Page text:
Much more research is needed in this regard to know the exact functioning of this region, being a field of study to be deepened.
Regarding the neurotransmitters with the greatest effect in this area, it has been perceived that glutamatergic activity is essential for the pre-Bötzinger complex to act allowing respiration. Specifically, it is the activity of AMPA receptors that plays the most role, although some participation of NMDA receptors is also observed in the process (despite the fact that in some studies the modification of NMDAs did not generate real changes and they seem not to essential). Its inhibition can cause the cessation of the respiratory rhythm, while the use of agonists causes an increase in it.
When it comes to reducing the respiratory rate, the neurotransmitters that seem to act the most are GABA and glycine.
In addition to the above, there are other neurotransmitters that influence the respiratory rhythm through this structure. Although they do not participate directly in the genesis of the respiratory rhythm, they do modulate it. Examples of this are found in serotonin, adenosine triphosphate or ATP, substance P, somatostatin, norepinephrine, opioids and acetylcholine. That is why many substances and drugs cause an alteration of the respiratory rhythm.
One aspect to keep in mind is that emotions also have an important effect on the respiratory rate, due to the effect on this area of the secreted neurotransmitters. For example, in the case of experiencing nervousness or anxiety, an increase in the respiratory rate is observed, while in the face of hopelessness and depression it tends to slow down.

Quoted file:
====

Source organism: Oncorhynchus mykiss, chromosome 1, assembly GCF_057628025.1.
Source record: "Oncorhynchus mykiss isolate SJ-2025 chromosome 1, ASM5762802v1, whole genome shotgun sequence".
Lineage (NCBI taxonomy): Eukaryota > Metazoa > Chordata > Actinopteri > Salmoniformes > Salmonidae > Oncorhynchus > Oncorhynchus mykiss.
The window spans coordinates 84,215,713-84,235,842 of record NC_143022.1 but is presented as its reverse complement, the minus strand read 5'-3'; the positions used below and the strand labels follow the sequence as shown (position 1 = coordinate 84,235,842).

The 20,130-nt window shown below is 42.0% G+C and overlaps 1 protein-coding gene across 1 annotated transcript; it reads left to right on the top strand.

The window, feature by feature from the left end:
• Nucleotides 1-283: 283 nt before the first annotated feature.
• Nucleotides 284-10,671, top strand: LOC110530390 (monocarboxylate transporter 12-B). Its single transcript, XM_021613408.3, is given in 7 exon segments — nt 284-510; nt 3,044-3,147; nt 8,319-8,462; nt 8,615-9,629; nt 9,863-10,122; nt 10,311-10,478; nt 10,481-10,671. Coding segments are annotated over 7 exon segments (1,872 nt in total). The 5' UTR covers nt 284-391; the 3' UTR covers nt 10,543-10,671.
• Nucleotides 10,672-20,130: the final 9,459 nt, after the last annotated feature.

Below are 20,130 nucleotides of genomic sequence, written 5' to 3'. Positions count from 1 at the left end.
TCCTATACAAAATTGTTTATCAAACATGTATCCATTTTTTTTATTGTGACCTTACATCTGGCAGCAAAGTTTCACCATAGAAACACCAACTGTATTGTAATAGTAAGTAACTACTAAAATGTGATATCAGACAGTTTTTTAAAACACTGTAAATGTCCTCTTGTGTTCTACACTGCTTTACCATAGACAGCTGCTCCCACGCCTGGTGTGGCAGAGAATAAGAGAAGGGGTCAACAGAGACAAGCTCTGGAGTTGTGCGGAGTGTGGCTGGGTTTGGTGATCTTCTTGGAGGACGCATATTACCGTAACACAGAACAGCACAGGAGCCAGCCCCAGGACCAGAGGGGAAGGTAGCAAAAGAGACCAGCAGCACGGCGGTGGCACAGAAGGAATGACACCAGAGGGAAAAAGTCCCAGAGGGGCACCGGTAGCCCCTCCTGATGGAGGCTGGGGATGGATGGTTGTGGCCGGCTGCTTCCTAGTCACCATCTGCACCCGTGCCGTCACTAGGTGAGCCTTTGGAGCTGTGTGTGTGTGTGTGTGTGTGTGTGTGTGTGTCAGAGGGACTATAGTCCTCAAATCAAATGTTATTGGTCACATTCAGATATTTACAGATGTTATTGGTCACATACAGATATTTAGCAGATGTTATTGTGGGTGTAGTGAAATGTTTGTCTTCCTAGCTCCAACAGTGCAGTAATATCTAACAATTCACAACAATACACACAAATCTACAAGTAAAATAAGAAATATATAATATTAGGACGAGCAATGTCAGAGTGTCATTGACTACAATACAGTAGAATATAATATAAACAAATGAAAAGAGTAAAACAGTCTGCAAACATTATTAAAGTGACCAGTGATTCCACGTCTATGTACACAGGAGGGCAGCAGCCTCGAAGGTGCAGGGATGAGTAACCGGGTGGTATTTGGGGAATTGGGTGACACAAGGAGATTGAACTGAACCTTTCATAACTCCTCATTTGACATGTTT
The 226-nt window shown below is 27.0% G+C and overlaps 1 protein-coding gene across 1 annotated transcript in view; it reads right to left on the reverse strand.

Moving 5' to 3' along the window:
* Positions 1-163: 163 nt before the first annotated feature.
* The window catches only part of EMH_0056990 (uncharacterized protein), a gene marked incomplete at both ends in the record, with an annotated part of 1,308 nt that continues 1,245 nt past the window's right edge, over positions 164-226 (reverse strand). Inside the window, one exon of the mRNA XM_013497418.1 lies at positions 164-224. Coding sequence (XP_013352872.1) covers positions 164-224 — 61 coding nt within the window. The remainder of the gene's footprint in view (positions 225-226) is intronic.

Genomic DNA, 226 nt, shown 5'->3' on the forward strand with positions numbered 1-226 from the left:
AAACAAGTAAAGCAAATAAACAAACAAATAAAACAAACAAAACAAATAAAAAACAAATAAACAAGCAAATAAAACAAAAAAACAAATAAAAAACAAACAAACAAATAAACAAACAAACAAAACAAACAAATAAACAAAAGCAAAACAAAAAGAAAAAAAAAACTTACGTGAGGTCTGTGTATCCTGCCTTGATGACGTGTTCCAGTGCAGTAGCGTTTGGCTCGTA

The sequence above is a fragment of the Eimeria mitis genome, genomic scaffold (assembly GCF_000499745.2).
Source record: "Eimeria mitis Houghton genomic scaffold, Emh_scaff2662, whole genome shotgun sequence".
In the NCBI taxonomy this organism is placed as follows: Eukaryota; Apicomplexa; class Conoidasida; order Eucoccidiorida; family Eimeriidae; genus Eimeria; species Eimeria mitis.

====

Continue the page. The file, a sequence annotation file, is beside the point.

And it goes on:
Effects of injury to this area
Although the preBötzinger complex is not the only element involved in respiratory control, it is currently considered the main element in charge of regulating it. Alterations in this area can cause consequences of different magnitude, such as respiratory increase or depression. And this can come from congenital injuries, trauma, cardiovascular accidents or administration of psychoactive substances. In extreme cases it can lead to the death of the patient.
It has been observed in the postmortem analysis of people with dementia with Lewy bodies or atrophy, a decrease in the population of neurons reactive to the previously mentioned neurokinin-1 is usually observed, which may explain the presence of respiratory disorders in these diseases.
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- García, L .; Rodríguez, O. and Rodríguez, OB (2011). Regulation of respiration: morphofunctional organization of its control system. University of Medical Sciences. Santiago de Cuba.
- Muñoz-Ortiz, J .; Muñoz-Ortiz, E .; López-Meraz, ML; Beltran-Parrazai, L. and Morgado-Valle, C. (2016). The pre-Bötzinger complex: generation and modulation of the respiratory rhythm. Elsevier. Spanish Society of Neurology.